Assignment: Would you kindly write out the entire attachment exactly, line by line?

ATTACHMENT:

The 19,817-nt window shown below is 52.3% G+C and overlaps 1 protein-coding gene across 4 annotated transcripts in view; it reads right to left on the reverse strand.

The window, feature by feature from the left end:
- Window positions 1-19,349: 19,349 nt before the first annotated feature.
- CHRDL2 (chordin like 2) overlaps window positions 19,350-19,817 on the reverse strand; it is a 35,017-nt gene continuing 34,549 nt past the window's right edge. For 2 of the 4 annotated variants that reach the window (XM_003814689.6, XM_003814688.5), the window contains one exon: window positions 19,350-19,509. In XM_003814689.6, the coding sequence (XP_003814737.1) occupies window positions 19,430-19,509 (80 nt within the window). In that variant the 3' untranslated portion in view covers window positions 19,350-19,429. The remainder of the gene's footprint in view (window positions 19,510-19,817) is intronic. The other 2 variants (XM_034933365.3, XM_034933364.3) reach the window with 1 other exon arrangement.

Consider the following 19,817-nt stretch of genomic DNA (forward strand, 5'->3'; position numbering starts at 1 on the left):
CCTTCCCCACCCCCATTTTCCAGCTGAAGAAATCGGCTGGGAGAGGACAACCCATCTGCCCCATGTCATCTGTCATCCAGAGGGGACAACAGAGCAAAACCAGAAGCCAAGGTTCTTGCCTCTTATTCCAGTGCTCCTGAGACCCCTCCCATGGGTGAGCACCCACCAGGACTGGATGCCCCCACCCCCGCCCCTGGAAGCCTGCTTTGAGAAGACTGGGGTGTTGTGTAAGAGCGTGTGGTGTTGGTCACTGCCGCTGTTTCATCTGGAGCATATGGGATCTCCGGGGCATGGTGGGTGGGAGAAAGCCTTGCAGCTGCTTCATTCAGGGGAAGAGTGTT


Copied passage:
The 19,817-nt window shown below is 52.3% G+C and overlaps 1 protein-coding gene across 4 annotated transcripts in view; it reads right to left on the reverse strand.

The window, feature by feature from the left end:
- Window positions 1-19,349: 19,349 nt before the first annotated feature.
- CHRDL2 (chordin like 2) overlaps window positions 19,350-19,817 on the reverse strand; it is a 35,017-nt gene continuing 34,549 nt past the window's right edge. For 2 of the 4 annotated variants that reach the window (XM_003814689.6, XM_003814688.5), the window contains one exon: window positions 19,350-19,509. In XM_003814689.6, the coding sequence (XP_003814737.1) occupies window positions 19,430-19,509 (80 nt within the window). In that variant the 3' untranslated portion in view covers window positions 19,350-19,429. The remainder of the gene's footprint in view (window positions 19,510-19,817) is intronic. The other 2 variants (XM_034933365.3, XM_034933364.3) reach the window with 1 other exon arrangement.

Consider the following 19,817-nt stretch of genomic DNA (forward strand, 5'->3'; position numbering starts at 1 on the left):
CCTTCCCCACCCCCATTTTCCAGCTGAAGAAATCGGCTGGGAGAGGACAACCCATCTGCCCCATGTCATCTGTCATCCAGAGGGGACAACAGAGCAAAACCAGAAGCCAAGGTTCTTGCCTCTTATTCCAGTGCTCCTGAGACCCCTCCCATGGGTGAGCACCCACCAGGACTGGATGCCCCCACCCCCGCCCCTGGAAGCCTGCTTTGAGAAGACTGGGGTGTTGTGTAAGAGCGTGTGGTGTTGGTCACTGCCGCTGTTTCATCTGGAGCATATGGGATCTCCGGGGCATGGTGGGTGGGAGAAAGCCTTGCAGCTGCTTCATTCAGGGGAAGAGTGTT